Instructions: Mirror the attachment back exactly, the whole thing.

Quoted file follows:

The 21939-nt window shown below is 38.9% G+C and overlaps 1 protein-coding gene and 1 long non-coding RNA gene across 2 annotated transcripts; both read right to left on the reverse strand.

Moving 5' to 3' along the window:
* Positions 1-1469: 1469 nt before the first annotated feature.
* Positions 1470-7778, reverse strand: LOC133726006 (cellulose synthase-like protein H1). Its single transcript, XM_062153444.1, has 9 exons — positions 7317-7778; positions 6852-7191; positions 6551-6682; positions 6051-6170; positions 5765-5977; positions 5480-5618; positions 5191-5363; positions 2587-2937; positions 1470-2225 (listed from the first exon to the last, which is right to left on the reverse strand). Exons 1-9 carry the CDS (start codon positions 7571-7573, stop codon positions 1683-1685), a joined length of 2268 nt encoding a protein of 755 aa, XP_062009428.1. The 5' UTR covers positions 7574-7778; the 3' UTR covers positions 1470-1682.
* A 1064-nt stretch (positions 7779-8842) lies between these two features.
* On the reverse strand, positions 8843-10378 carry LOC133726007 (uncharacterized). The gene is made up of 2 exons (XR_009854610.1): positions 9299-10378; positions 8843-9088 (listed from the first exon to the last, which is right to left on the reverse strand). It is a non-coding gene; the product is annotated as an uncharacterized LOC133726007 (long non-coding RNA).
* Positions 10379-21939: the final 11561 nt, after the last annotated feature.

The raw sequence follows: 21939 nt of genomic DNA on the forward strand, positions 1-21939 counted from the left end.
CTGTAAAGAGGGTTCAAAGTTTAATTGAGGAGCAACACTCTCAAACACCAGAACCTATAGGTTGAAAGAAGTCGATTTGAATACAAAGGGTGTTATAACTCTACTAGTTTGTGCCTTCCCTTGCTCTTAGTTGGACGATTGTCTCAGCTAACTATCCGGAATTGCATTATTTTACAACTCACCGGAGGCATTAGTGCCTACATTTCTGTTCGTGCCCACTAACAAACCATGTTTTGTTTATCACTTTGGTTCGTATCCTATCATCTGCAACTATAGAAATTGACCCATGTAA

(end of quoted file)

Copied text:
The 21939-nt window shown below is 38.9% G+C and overlaps 1 protein-coding gene and 1 long non-coding RNA gene across 2 annotated transcripts; both read right to left on the reverse strand.

Moving 5' to 3' along the window:
* Positions 1-1469: 1469 nt before the first annotated feature.
* Positions 1470-7778, reverse strand: LOC133726006 (cellulose synthase-like protein H1). Its single transcript, XM_062153444.1, has 9 exons — positions 7317-7778; positions 6852-7191; positions 6551-6682; positions 6051-6170; positions 5765-5977; positions 5480-5618; positions 5191-5363; positions 2587-2937; positions 1470-2225 (listed from the first exon to the last, which is right to left on the reverse strand). Exons 1-9 carry the CDS (start codon positions 7571-7573, stop codon positions 1683-1685), a joined length of 2268 nt encoding a protein of 755 aa, XP_062009428.1. The 5' UTR covers positions 7574-7778; the 3' UTR covers positions 1470-1682.
* A 1064-nt stretch (positions 7779-8842) lies between these two features.
* On the reverse strand, positions 8843-10378 carry LOC133726007 (uncharacterized). The gene is made up of 2 exons (XR_009854610.1): positions 9299-10378; positions 8843-9088 (listed from the first exon to the last, which is right to left on the reverse strand). It is a non-coding gene; the product is annotated as an uncharacterized LOC133726007 (long non-coding RNA).
* Positions 10379-21939: the final 11561 nt, after the last annotated feature.

The raw sequence follows: 21939 nt of genomic DNA on the forward strand, positions 1-21939 counted from the left end.
CTGTAAAGAGGGTTCAAAGTTTAATTGAGGAGCAACACTCTCAAACACCAGAACCTATAGGTTGAAAGAAGTCGATTTGAATACAAAGGGTGTTATAACTCTACTAGTTTGTGCCTTCCCTTGCTCTTAGTTGGACGATTGTCTCAGCTAACTATCCGGAATTGCATTATTTTACAACTCACCGGAGGCATTAGTGCCTACATTTCTGTTCGTGCCCACTAACAAACCATGTTTTGTTTATCACTTTGGTTCGTATCCTATCATCTGCAACTATAGAAATTGACCCATGTAA